A blizzard combines heavy snow and strong winds. Snow can accumulate quickly, and it may appear to fall sideways or swirl around you. The result is low visibility and challenging conditions on the roads. We recommend that you avoid driving during a blizzard unless it’s a true emergency.
A snow flurry is simply a brief, light snow fall that probably won’t lead to any accumulation on the ground. It may be pretty, but you won’t need your shovel or your sled.
Ice Storm/Freezing Rain
You might think that rain is less dangerous than snow, but when it falls onto a frozen surface the result is ice. In addition to being treacherous to walk or drive on, ice is heavy and can cause tree limbs to break off – or bring down entire trees. This can block roadways, damage roofs, and pull down power lines.
Sleet starts as rain but freezes before it hits the ground. You can hear it as it hits your windshield or windows, and feel it as an icy sting if it hits your face. It doesn’t stick to things the way freezing rain does, but it can accumulate on the ground like snow.
Despite its name, black ice is actually clear. Other than a slight shininess, you may not see any signs that it’s there – which makes it difficult to avoid when driving or walking. A good rule of thumb: if the air temperature is below freezing, be prepared to encounter black ice in shady spots and on overpasses and bridges.
Lake Effect Snow
Cold air passing over a large body of water can create intense, localized snowstorms on the far shore. In the U.S., communities on the eastern edge of the Great Lakes, such as Buffalo, NY and Erie, PA, are most at risk for lake effect snow.
Perhaps you’ve heard a weather forecast that calls for temperatures of 30* with a wind chill of 24*. Just as a breeze cools your skin on a hot day, the winter wind makes a cold temperature feel even colder. The wind chill is what the air outside will feel like on your exposed skin.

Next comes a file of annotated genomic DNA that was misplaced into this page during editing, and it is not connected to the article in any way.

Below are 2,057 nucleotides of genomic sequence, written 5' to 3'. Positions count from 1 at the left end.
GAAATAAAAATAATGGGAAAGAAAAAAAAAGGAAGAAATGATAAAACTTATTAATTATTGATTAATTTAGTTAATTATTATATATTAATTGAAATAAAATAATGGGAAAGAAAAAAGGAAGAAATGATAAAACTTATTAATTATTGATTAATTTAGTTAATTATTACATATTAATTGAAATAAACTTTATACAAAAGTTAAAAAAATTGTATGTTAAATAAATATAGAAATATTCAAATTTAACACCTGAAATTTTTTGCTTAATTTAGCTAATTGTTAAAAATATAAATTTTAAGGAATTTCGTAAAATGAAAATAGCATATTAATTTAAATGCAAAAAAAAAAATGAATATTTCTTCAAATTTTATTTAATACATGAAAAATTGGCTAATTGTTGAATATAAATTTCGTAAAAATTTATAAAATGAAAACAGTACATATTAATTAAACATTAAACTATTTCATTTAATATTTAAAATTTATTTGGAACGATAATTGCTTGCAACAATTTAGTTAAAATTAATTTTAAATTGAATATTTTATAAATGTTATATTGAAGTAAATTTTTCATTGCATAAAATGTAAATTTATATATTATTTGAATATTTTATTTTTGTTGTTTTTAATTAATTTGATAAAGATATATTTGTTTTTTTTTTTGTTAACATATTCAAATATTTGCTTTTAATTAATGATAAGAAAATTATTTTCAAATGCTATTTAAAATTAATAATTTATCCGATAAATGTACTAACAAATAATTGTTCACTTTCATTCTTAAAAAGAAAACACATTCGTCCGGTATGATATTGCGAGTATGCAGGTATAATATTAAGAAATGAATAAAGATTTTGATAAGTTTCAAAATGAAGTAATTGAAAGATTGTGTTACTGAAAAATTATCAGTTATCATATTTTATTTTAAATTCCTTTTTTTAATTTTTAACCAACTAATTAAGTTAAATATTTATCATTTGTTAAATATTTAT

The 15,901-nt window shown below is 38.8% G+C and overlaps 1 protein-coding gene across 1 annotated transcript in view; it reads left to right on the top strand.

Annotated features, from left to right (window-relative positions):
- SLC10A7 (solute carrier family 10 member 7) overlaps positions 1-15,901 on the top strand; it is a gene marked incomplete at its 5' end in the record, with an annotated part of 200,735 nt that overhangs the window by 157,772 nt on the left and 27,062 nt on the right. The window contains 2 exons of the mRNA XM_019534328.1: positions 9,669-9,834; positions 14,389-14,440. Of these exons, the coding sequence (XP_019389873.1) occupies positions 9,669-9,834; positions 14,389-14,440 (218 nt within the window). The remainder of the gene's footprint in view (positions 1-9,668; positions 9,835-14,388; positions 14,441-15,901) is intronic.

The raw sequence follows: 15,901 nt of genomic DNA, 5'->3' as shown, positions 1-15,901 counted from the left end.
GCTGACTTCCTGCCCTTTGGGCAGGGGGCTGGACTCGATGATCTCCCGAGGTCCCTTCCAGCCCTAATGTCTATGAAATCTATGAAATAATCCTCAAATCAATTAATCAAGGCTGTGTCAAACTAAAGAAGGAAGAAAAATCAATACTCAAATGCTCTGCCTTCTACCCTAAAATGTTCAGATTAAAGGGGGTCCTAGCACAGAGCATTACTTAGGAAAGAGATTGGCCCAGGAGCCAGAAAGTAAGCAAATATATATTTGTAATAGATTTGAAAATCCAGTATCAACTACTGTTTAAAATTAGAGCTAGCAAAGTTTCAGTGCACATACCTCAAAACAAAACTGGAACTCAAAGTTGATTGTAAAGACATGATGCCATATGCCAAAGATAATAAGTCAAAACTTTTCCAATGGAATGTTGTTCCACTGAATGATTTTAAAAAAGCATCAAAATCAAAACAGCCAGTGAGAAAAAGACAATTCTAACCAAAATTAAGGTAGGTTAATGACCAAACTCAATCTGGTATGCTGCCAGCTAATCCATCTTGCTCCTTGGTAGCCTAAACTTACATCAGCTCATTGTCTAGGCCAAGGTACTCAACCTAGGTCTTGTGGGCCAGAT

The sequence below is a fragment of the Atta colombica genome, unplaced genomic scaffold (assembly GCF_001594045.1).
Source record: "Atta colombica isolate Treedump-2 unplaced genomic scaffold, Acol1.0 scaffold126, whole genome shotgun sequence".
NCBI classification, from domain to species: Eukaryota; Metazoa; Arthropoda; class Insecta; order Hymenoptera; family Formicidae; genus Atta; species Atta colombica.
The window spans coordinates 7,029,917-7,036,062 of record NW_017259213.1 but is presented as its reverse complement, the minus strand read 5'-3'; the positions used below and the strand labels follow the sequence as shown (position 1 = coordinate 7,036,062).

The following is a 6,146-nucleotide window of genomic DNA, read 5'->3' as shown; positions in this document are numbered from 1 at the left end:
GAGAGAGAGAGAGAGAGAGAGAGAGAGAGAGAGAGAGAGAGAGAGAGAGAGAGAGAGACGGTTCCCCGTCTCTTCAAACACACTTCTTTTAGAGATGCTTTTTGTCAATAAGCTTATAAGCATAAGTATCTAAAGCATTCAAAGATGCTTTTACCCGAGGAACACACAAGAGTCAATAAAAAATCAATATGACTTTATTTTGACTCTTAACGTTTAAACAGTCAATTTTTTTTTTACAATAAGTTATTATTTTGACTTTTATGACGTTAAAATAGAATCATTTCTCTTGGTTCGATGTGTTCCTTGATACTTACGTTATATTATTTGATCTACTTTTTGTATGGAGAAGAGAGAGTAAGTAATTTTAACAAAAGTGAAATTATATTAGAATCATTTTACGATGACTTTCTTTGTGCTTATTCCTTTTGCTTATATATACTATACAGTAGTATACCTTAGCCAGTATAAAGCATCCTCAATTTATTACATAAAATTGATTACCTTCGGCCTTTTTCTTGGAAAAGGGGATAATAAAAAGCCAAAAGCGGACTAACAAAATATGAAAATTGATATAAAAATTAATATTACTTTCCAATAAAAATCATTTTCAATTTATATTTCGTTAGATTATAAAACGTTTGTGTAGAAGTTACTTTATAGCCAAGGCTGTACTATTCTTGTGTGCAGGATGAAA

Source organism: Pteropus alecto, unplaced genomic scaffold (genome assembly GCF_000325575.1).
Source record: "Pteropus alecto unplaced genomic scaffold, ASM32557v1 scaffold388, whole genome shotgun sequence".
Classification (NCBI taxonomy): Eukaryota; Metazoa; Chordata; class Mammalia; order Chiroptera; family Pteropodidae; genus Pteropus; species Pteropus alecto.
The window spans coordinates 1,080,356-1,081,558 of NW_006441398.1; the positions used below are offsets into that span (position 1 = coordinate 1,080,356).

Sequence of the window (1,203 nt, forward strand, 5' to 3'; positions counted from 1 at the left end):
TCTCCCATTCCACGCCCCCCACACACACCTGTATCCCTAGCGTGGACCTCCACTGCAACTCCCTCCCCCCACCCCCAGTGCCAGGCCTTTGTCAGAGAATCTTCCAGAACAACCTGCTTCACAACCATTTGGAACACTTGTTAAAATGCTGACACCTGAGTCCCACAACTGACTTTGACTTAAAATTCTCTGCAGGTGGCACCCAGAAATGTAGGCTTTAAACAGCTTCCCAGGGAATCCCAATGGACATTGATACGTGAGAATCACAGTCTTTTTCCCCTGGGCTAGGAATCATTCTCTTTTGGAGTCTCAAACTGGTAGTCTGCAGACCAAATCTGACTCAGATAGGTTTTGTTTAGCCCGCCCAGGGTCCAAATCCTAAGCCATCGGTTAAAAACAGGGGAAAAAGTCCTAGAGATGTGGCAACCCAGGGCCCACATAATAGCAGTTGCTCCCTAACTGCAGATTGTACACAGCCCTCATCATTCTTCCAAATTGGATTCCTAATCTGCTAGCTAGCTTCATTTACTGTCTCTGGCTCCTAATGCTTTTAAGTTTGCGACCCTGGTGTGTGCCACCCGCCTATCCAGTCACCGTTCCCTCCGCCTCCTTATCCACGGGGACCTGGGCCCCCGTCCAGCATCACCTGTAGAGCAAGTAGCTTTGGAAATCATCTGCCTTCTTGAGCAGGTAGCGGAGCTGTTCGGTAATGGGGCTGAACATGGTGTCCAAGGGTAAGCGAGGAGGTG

The Red Cross recommends that you prepare for a winter storm just as diligently as you would prepare for a hurricane, flood or other natural disaster. Read our tips for preparing your family, pets, and home – as well as pointers on what to do during and after the storm.
If someone in your home relies on powered medical equipment, or you want to make sure your lights or water pump stay on, you might need a backup generator. Before heading to the hardware store, read our tips on how to choose the right generator for your household, and how to use a generator safely.
Even if your power stays on, pipes that run through an unheated part of your home (such as a basement or crawl space) are vulnerable in the cold. A frozen pipe can burst and cause extensive water damage. Read our tips for preventing pipes from freezing – and for thawing them out if they’re already frozen.
If you need to venture onto the roads during or just after a storm, you’ll want to be prepared. The National Highway Traffic Safety Administration has tips on winter tires, preventative maintenance, what to do if you get stuck on the road, and much more.
Extreme cold, icy surfaces and ice-melting chemicals can all be dangerous to your pets and livestock. Learn how to care for your animals in winter storm conditions.
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